Tag Archives: temples

THE FREEZING WINTER MORNING

Copyright@shravancharitymission

–When I went for a morning walk in Delhi–

    It is six in the morning. The weather stands like the gory debacle waiting to happen. It is windy and close to pitch dark, numb and of course freezing. Foggy enough to, fog anyone’s senses. The teasing breeze has only intensified the chill that is now around six degrees—as I can see in my mobile. The streets are still barren. The amber streetlight round the corner is still glowing full bright. It has a sharp halo around it. In the backdrop of which, one can see the improvised screen of the cascading dew that looks beautiful, yet frightful, to even touch. There aren’t any dogs in sight like in summers, for a change. Nor can I hear mild growls, from any of the hidings around.

    I have now paced up my steps to beat the chill. I can see a few newspaper walas on their bicycles, along with a few milk vendors racing up and down with their milk-cans to reach on time. Everyone has a working world of his own. Some call it a career and some even a profession that God mandates. My walking track, is now laid out for the next one hour. Some priests … along the roadside temples, have just about woken up their God’s. So they think. In ten minutes of brisk walking I have reached the embankment of the sedate river. It is calm, and as if away, from the tantrums of the unruly gale.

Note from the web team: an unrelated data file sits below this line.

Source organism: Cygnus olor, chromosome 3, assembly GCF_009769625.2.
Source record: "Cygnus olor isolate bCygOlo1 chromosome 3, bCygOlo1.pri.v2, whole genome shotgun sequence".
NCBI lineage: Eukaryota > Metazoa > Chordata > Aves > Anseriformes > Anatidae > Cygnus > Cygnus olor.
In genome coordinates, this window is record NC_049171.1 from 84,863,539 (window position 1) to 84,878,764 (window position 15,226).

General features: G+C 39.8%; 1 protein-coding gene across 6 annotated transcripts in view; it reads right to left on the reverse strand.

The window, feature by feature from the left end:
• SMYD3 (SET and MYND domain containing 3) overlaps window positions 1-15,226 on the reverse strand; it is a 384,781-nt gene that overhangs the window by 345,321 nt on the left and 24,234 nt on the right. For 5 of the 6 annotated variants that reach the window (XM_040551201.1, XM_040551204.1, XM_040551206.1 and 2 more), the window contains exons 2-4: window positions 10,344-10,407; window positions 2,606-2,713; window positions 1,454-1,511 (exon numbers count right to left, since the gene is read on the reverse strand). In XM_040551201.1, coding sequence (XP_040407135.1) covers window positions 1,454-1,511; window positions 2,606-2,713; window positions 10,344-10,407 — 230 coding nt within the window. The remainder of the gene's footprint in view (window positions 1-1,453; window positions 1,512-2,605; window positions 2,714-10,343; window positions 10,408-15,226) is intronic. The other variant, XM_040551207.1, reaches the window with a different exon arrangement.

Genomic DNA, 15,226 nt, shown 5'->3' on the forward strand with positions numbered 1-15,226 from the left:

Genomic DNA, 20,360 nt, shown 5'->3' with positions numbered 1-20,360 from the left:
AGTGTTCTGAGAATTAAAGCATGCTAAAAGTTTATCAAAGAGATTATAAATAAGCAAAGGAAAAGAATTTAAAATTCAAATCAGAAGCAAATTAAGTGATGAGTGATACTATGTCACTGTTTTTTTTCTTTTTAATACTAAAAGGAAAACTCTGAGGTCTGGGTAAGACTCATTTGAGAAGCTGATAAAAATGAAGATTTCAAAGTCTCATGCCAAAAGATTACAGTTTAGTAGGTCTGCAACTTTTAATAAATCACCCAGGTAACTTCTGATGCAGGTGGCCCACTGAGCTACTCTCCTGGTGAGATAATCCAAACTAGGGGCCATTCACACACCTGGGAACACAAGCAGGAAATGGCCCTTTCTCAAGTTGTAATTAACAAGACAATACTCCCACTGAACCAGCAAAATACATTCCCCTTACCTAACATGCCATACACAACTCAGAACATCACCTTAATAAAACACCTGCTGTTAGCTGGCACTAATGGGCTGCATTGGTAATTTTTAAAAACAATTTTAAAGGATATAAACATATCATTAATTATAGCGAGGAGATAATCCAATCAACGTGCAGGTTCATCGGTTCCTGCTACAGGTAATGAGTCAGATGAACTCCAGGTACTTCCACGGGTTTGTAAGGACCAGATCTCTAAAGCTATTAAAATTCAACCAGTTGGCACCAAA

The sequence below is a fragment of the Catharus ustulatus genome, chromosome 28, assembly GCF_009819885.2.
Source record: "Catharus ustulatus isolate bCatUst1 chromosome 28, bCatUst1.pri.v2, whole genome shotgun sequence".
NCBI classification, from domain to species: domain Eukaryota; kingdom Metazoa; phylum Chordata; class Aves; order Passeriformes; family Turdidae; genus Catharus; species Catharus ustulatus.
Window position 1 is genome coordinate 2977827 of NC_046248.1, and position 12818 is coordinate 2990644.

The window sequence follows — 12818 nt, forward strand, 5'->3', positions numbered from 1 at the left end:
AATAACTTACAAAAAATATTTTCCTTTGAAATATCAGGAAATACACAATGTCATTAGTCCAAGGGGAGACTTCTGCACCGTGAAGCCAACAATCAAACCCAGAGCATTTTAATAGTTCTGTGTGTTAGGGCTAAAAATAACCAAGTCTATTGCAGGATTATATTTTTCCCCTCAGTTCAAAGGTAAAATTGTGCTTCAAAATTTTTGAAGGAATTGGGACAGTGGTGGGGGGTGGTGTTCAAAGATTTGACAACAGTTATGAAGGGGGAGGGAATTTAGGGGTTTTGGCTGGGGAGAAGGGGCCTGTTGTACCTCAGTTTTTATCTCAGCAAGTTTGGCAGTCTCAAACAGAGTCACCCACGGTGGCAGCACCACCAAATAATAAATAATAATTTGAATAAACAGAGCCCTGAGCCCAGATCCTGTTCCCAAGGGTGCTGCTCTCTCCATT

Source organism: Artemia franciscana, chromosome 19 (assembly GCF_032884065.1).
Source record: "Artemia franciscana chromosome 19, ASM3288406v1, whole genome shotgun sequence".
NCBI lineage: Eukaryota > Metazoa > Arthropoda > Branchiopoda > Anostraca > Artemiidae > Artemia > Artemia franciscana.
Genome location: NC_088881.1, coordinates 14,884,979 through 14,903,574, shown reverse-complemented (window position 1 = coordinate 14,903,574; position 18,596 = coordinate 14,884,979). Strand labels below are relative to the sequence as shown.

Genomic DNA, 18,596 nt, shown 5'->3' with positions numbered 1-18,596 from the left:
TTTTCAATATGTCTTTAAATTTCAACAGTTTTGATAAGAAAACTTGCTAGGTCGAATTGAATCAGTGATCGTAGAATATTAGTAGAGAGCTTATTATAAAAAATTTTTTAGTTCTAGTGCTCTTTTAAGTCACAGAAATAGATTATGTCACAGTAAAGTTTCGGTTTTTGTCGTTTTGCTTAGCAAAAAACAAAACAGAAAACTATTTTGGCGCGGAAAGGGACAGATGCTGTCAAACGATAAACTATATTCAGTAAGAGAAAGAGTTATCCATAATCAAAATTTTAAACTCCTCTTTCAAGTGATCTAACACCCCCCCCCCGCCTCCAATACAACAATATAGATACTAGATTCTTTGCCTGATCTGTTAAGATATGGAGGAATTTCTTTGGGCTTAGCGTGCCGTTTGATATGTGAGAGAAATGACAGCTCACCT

I look back … knowing well enough, no one is following me. Except for, the chilly wind, and that too, in the dark. Though my mind is in a slouch. Body is  feeling energetic. Just then I am able to figure out the first ray of the daylight that has breached the horizon to announce the dawn. This is when I hear the chatter of a few birds and I can also see a dishevelled crow perched on an electric pole, cawing away to glory. Suddenly I feel animated. A speeding car is now in sight. I’m sure. The driver of which must be feeling like a VIP with no traffic signals directing him to stop.

    Some street urchins are up by now. They were gearing up for the rough day ahead, with their little knick-knacks. The redness of the sun is now in sight. It has as if, painted the skyline red. But I fear. It might soon be overshadowed by the sulking winter clouds. The needs of the world are so strange. What one adores in winters is the sun and what one adores in summers is the shade. Conversely what one hates in the summers is the sun and what one hates in the winters is the shade. Nothing is constant.   Where, only the magic of time rules. But then time has strange ways.

    The warmth of the sun is now in the air. I welcome it with open arms. As I slowly begin with my routine calisthenics as I keep moving. My mind is now beyond the freeze for the first time in the morning. For light brightens you up and light freshens you up.

    I am past the river embankment now. It has flowed all night gallantly. It never stops, just like time. I am more than the half way mark now. Stray thoughts are now all over me. But superseding all of it is the thought of work. Till you’re alive there will be work to do. It will never leave you. So continue doing something or the other, even if you don’t have enough to do.